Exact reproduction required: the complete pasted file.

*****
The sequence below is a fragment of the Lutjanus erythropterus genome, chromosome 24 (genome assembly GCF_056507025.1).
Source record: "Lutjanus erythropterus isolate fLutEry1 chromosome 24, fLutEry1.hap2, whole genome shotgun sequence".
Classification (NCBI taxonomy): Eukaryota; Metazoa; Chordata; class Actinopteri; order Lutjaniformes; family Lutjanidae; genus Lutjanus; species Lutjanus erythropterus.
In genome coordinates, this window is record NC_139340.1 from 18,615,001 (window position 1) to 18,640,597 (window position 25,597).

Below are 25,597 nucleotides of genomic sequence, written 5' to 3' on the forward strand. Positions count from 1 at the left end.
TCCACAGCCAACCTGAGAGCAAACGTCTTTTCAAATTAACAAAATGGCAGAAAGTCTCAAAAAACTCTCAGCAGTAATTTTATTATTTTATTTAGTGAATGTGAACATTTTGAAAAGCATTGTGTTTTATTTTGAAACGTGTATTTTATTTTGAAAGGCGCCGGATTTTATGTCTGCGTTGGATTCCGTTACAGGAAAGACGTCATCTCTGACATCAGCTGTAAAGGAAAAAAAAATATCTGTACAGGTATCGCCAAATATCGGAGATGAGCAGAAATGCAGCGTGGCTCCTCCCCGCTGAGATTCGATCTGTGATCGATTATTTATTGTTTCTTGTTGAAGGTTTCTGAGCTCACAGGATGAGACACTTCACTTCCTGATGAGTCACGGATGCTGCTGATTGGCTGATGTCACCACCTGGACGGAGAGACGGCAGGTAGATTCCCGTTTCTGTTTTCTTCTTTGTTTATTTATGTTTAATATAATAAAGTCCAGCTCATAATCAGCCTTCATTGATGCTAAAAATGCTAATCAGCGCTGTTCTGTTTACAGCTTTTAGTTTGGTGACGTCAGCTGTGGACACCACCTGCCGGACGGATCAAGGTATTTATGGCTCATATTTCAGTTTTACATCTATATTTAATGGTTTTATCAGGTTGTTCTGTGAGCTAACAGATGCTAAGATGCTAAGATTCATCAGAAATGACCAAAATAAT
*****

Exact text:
The sequence below is a fragment of the Lutjanus erythropterus genome, chromosome 24 (genome assembly GCF_056507025.1).
Source record: "Lutjanus erythropterus isolate fLutEry1 chromosome 24, fLutEry1.hap2, whole genome shotgun sequence".
Classification (NCBI taxonomy): Eukaryota; Metazoa; Chordata; class Actinopteri; order Lutjaniformes; family Lutjanidae; genus Lutjanus; species Lutjanus erythropterus.
In genome coordinates, this window is record NC_139340.1 from 18,615,001 (window position 1) to 18,640,597 (window position 25,597).

Below are 25,597 nucleotides of genomic sequence, written 5' to 3' on the forward strand. Positions count from 1 at the left end.
TCCACAGCCAACCTGAGAGCAAACGTCTTTTCAAATTAACAAAATGGCAGAAAGTCTCAAAAAACTCTCAGCAGTAATTTTATTATTTTATTTAGTGAATGTGAACATTTTGAAAAGCATTGTGTTTTATTTTGAAACGTGTATTTTATTTTGAAAGGCGCCGGATTTTATGTCTGCGTTGGATTCCGTTACAGGAAAGACGTCATCTCTGACATCAGCTGTAAAGGAAAAAAAAATATCTGTACAGGTATCGCCAAATATCGGAGATGAGCAGAAATGCAGCGTGGCTCCTCCCCGCTGAGATTCGATCTGTGATCGATTATTTATTGTTTCTTGTTGAAGGTTTCTGAGCTCACAGGATGAGACACTTCACTTCCTGATGAGTCACGGATGCTGCTGATTGGCTGATGTCACCACCTGGACGGAGAGACGGCAGGTAGATTCCCGTTTCTGTTTTCTTCTTTGTTTATTTATGTTTAATATAATAAAGTCCAGCTCATAATCAGCCTTCATTGATGCTAAAAATGCTAATCAGCGCTGTTCTGTTTACAGCTTTTAGTTTGGTGACGTCAGCTGTGGACACCACCTGCCGGACGGATCAAGGTATTTATGGCTCATATTTCAGTTTTACATCTATATTTAATGGTTTTATCAGGTTGTTCTGTGAGCTAACAGATGCTAAGATGCTAAGATTCATCAGAAATGACCAAAATAAT